Progressivism Is Not Progressive

Column by Alex Schroeder.
Exclusive to STR
War is peace. Freedom is slavery. Ignorance is strength. Since the initial publication of George Orwell’s classic novel 1984, these statements have become part of our vocabulary; they exemplify the troubling extreme of authoritarian manipulation of language. Orwell understood, perhaps better than any other prominent novelist, the perils of totalitarianism and the means by which it can be sustained by controlling language. 1984 describes a world in which “the party,” Ingsoc, systematically maintains an oppressive hierarchy by denying the existence of objective reality, asserting that reality, including semantics, is ultimately what Ingsoc says it is. The authorities do not have to convince the masses that war, slavery, and ignorance are desirable. They rather manipulate the national vocabulary to inculcate in the exploited classes that these words mean their opposites.
Orwell’s novel is widely regarded as prophetic; public intellectual Christopher Hitchens has even comically queried whether Kim il-Sung used it as a model when creating North Korea’s repressive institutions. Language control, however, is utilized by the political classes in the West as well. There is arguably no better example of this than the euphemistic usage of “progressive” to refer to statist public policies.
Throughout human history, the overwhelming majority of peoples have lived in societies in which most economic activity was tightly managed by a relatively small collective of power mongers. Whether religious, monarchical, parliamentary, etc., these economically oppressive governance systems precluded those that were not politically connected from exercising economic freedom. This began to change with the Enlightenment, which coincided with the Industrial Revolution. Economies in the West began to liberalize, enabling the previously destitute to develop their skills and trade their products and services for monetary gain. That the poorest Westerners now live significantly better than previous generations could have fathomed is attributable to these two monumental phenomena.
The rise of progressivism in the United States in the early 1900s should rightly be viewed as a step towards the historical status quo. By what standard can an unprecedented governmental usurpation of economic power be regarded as progress? Among the most troubling events of this era were the creation of an American central bank and the country’s involvement in World War I, which some regard as the unofficial end of a largely isolationist foreign policy. While these are especially egregious examples, others certainly abound. Political control of the economy particularly increased under Woodrow Wilson and accelerated profoundly during the tenure of FDR. Yet these men are exemplars of progressive politics and heroes to many progressives.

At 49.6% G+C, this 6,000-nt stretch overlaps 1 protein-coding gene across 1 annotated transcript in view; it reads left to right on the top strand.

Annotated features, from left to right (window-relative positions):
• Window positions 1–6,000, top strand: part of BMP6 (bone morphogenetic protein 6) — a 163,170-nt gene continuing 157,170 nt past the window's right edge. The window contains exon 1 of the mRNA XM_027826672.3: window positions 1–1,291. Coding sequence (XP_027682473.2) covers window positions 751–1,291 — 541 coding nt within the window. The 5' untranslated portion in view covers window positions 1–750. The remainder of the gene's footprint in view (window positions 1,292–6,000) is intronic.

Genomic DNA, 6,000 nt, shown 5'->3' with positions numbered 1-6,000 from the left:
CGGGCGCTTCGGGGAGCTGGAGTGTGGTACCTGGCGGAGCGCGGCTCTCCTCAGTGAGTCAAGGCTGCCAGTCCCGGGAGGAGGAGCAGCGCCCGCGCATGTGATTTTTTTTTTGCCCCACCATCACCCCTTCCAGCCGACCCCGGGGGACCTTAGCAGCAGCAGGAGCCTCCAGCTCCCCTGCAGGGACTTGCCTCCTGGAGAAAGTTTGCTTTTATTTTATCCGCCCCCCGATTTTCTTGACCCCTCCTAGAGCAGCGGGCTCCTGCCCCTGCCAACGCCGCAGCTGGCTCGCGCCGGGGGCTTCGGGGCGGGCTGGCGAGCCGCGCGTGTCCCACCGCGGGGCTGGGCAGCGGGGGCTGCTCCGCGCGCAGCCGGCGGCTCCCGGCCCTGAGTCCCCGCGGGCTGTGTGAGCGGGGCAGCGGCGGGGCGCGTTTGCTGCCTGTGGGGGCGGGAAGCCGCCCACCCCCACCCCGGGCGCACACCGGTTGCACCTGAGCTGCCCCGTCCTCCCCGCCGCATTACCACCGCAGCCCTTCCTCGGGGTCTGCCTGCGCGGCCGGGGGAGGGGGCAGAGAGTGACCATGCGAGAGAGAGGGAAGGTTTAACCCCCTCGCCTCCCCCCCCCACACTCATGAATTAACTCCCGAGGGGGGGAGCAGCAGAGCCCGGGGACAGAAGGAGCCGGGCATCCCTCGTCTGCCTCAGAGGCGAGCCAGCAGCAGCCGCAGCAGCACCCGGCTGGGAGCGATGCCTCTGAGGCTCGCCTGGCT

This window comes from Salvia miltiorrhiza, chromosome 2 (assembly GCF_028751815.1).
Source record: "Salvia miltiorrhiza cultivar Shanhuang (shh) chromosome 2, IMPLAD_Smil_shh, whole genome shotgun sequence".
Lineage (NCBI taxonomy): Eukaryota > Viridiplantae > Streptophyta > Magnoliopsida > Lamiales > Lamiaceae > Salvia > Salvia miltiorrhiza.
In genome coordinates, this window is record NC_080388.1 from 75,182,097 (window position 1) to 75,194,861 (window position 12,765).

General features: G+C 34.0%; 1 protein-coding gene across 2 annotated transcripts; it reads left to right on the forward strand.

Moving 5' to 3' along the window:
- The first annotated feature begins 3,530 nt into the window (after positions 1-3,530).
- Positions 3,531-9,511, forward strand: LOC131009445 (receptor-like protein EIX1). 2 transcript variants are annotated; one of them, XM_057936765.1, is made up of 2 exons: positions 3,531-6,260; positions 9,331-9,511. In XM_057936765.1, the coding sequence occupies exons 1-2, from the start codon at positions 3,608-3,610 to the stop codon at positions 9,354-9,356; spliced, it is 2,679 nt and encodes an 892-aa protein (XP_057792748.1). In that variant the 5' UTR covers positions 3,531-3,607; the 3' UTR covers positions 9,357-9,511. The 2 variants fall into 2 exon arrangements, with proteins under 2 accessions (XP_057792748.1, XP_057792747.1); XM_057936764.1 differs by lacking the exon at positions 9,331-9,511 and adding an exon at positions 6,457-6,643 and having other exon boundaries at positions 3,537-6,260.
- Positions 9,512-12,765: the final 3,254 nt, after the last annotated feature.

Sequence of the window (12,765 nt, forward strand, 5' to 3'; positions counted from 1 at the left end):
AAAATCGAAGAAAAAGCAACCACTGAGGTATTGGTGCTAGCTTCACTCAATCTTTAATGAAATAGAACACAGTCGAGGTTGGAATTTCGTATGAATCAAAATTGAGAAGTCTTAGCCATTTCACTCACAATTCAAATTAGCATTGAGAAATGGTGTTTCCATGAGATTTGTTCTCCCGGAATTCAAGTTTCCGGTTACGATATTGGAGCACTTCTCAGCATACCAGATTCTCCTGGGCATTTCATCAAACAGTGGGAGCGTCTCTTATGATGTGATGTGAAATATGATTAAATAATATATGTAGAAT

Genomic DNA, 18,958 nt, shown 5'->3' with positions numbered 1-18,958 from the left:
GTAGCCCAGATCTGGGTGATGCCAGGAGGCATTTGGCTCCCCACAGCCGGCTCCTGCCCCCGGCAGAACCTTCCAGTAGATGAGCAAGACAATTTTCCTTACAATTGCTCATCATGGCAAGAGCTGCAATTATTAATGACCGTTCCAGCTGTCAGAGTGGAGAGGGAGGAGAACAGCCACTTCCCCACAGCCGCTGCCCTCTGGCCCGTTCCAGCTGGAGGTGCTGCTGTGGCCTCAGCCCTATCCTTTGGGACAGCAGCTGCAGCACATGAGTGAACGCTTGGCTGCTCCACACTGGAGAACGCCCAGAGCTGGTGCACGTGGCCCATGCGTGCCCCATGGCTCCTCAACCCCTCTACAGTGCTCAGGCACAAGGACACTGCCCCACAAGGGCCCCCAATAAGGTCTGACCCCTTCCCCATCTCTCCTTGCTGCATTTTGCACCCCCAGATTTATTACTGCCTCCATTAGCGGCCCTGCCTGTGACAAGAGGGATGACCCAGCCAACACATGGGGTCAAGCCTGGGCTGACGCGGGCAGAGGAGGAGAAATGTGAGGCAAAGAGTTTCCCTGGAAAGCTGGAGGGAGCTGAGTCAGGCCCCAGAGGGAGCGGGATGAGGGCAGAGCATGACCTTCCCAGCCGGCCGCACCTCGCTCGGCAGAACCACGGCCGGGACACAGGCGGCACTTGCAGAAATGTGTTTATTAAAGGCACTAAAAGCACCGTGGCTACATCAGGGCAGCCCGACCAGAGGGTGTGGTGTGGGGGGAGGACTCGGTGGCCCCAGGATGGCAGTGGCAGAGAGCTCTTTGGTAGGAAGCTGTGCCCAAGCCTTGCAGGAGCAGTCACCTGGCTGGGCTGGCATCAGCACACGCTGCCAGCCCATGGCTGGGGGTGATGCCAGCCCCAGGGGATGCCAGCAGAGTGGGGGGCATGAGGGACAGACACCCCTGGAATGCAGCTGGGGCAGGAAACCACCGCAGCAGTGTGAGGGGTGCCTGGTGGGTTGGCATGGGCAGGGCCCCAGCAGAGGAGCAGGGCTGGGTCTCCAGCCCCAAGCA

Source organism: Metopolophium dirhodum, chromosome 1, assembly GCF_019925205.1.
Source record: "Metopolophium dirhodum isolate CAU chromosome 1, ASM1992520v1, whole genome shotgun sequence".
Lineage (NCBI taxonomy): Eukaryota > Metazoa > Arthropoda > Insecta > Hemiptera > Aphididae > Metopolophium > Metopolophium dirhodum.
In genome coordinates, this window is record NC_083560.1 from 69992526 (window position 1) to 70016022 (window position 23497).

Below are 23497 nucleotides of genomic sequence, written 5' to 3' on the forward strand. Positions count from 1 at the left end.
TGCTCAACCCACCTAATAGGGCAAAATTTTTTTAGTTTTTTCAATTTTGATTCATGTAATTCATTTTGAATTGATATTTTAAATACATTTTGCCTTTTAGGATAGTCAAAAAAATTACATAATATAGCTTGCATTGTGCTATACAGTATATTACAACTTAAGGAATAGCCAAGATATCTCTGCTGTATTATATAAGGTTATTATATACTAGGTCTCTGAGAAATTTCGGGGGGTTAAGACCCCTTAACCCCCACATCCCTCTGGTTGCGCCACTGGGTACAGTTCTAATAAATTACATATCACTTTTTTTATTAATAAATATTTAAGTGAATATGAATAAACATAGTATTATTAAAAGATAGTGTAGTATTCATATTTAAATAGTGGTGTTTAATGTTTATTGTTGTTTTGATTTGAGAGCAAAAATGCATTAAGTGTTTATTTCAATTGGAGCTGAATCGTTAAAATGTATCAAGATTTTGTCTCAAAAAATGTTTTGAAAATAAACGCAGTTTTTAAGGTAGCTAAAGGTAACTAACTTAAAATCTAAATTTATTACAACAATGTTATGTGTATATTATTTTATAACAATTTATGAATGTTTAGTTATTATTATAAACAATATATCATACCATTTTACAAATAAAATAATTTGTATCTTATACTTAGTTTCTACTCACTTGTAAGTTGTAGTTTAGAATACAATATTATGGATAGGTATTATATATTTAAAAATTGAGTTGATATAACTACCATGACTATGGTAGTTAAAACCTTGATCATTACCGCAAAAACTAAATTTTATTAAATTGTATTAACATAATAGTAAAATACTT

The euphemistic usage of “progressive” is merely one contemporary example of governmental manipulation of language. Notice also how often members of the authoritarian elite, especially of the leftist persuasion, cloak justifications for the warfare state in the language of peace, and for the welfare state in the language of freedom. Language is perhaps the most potent tool true freedom advocates can employ to undermine the state and facilitate the rise of a more peaceful society. Some may not realize, however, that the tool itself may need to be protected against the adversarial manipulators. To paraphrase Orwell, ridding English speakers of their bad habits would enable them to think more clearly, which is “a necessary first step toward political regeneration.” To fight the statists, we must first know the nature of their agenda. That they are not affecting progress, but are rather incrementally supplanting progress with the historical status quo, is exactly what they hope to prevent you from recognizing through their destruction of language.